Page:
JPL Sends E-mail to Spacecraft: FIRST!!!11

NASA announced today that it has successfully tested a “deep space communications network modeled on the Internet.” In the last month, dozens of images have gone back and forth between the Jet Propulsion Lab in California and the Epoxi spacecraft, about 20 million miles away. 20 million miles. My wireless blinks out on particularly windy days, nevermind solar flares and spacedust, but NASA has worked out a neat protocol called “Disruption-Tolerant Networking” (DTN). Unlike the Earth Internet, which is a series of tubes, DTN utilizes a series of nodes that know to keep information until it can be safely passed along to the next node—”store and forward,” the article says, so your ship can go behind a moon or an asteroid or could pass between nodes and your data would still get through. In the tests, these nodes were actually all on the ground at JPL, but the idea is that “Mars landers, orbiters and ground mission-operations centers” could all act as nodes for DTN communications. The lag time is between three and a half and twenty minutes, but when you think about it, that’s not bad for e-mailing Mars.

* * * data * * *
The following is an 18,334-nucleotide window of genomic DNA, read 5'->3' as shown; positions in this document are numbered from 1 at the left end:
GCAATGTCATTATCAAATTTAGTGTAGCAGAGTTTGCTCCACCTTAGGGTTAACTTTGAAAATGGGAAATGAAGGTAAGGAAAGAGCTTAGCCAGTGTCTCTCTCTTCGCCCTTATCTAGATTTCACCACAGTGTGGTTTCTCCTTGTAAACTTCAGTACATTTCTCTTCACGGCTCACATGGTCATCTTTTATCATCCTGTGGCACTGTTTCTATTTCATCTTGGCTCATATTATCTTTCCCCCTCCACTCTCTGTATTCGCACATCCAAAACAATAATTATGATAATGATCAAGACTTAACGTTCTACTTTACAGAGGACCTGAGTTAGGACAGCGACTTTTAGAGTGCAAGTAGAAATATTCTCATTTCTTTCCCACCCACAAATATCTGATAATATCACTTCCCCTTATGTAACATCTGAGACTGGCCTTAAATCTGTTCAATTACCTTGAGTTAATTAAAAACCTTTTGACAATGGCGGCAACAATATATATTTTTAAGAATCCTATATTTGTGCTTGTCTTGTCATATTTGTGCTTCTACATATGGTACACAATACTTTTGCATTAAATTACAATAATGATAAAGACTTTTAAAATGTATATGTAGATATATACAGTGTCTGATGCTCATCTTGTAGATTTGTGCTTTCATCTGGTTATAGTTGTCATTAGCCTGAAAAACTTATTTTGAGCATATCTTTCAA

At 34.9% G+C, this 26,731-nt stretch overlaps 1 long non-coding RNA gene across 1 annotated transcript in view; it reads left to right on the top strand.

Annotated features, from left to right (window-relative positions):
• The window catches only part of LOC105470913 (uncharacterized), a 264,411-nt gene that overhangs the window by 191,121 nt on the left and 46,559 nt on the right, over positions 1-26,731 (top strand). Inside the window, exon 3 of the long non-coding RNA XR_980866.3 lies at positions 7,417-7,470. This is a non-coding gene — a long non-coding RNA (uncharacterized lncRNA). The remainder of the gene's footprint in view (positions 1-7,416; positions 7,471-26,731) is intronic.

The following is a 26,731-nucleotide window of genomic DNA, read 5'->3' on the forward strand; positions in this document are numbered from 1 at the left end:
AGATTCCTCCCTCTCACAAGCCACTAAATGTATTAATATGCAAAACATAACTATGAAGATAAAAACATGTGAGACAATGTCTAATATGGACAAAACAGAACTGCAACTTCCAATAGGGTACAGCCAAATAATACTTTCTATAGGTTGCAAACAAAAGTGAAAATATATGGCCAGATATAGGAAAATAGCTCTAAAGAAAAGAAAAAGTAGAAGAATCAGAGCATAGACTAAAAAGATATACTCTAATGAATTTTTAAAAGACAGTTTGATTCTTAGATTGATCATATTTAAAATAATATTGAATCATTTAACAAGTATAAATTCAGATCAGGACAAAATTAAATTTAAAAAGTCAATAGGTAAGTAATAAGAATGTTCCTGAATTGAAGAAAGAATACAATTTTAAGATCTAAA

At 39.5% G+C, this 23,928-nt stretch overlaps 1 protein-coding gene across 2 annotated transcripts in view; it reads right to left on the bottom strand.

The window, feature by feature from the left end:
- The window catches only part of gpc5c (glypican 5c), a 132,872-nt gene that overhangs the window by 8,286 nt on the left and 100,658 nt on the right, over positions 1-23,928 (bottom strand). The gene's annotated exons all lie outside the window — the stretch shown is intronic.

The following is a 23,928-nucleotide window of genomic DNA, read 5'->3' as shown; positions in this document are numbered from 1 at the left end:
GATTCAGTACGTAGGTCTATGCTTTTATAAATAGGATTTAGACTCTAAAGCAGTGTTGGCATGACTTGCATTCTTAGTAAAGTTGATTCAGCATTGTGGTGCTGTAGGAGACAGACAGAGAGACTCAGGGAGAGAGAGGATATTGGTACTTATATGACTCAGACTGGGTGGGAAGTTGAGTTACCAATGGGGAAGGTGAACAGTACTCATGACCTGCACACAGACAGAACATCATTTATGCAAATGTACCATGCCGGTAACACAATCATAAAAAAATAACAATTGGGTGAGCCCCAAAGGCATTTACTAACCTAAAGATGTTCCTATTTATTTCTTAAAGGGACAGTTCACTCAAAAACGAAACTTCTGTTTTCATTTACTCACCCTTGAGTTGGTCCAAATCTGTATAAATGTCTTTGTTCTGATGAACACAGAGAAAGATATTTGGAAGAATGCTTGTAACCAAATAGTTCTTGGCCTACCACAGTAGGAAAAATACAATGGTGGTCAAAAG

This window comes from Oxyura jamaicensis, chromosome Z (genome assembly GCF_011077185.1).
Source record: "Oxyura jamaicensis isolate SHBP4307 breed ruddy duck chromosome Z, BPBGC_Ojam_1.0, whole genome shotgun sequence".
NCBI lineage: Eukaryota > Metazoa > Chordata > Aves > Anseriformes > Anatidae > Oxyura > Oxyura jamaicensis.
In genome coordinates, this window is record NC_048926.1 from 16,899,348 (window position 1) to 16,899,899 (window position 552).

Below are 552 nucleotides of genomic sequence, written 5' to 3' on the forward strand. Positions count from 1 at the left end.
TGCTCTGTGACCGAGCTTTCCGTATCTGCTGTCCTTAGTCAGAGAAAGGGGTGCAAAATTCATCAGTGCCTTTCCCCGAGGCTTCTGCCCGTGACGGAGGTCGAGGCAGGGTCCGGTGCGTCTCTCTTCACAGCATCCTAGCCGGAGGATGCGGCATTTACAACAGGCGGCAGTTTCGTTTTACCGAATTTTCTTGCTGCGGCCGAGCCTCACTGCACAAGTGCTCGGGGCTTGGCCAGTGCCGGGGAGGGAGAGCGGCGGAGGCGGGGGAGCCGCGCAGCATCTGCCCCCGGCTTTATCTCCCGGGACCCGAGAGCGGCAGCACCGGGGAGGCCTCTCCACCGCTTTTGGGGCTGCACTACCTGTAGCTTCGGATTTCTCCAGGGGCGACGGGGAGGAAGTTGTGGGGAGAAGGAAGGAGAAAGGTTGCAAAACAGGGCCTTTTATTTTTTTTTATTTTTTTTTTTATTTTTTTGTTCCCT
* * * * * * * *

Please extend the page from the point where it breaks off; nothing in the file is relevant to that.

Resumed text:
[Image of adorable little data packet and mommy-node by Flickr user


, licenced under

Creative Commons

and loled by me.]


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